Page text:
The Punta Gorda housing project abutting highway 101 by the Milpas Street Southbound exit.

Paul Wellman

The Punta Gorda housing project abutting highway 101 by the Milpas Street Southbound exit.

Pop-Up Housing Hits Snag

City Claims Jurisdiction over Flood Safety at Punta Gorda Homes

When the cluster of 40 two-story “stationary” mobile homes sprouted directly over the freeway at the edge of town last year, Santa Barbara City Hall went quietly apoplectic. Such plans could never have survived the city’s stringent approval process, but California’s Department of Housing and Community Development had exclusive jurisdiction. Why? Because, as a matter of law, the units were considered mobile housing, despite their slab foundations and conspicuous lack of mobility. Now, it turns out City Hall has some authority after all.

The new mobile homes — built, painted, landscaped, and partially occupied — must meet the city’s flood safety requirements. And according to an engineering study commissioned by City Hall, some land on which the units were built abuts Sycamore Creek, and the water level will be a half-an-inch higher than permissible. Three of the eight units already occupied are close to the creek — which expands wide but not deep during heavy rains. City building officials now insist they must check the premises to make sure the floor elevations will allow water to flow through the crawl spaces. Should such inspections be denied, the city will take legal action to have the tenants removed.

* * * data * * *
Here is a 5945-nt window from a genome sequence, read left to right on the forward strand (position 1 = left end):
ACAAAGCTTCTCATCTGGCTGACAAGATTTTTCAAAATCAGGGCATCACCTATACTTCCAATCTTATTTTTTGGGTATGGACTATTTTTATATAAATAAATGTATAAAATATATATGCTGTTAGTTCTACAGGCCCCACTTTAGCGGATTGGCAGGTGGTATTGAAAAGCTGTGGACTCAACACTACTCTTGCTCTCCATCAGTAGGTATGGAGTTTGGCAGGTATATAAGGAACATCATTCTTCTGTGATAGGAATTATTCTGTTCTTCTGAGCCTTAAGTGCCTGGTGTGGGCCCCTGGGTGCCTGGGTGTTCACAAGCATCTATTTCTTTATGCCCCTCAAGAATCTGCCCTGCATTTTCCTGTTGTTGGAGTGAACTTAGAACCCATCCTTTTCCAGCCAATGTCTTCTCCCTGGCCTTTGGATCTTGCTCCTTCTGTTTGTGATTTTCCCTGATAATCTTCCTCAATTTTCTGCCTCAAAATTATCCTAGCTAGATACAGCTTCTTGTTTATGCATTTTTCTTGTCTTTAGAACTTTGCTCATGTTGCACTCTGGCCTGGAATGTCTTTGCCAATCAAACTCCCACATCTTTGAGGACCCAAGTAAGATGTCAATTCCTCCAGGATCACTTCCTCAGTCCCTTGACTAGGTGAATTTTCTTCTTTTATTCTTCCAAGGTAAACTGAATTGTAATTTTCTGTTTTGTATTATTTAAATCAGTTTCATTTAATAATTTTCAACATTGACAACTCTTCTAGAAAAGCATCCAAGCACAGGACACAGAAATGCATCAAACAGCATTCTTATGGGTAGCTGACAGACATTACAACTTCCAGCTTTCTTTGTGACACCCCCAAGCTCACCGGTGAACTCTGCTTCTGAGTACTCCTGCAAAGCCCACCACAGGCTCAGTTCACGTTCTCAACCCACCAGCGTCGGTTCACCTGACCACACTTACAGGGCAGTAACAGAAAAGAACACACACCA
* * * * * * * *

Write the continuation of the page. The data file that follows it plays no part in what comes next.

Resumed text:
Although the city’s engineering report indicates the flood waters will rise half-an-inch too high, the margin of error is six inches. City Hall will submit its findings to the Federal Emergency Management Agency (FEMA) — which oversees development in such flood plains. Bill Ryan of the Green Valley Corporation — the San Jose company that bought units called the Sycamore Creek Mobile Home Park in 2012 — said his company’s engineers would get together with the city’s and FEMA’s and “work something out.”

The housing development — with so many units clustered so tightly by the freeway — generated considerable blowback last year. And the speed with which the two-story, two-bedroom rental units — which go for $1,600-$1,900 a month — went up caused even more complaints. Ryan promises, however, that the new development will be an infinitely better neighbor than its predecessor, the DeLuxe Mobile Home Park, which was so filthy and blighted that City Hall ordered it shut down.

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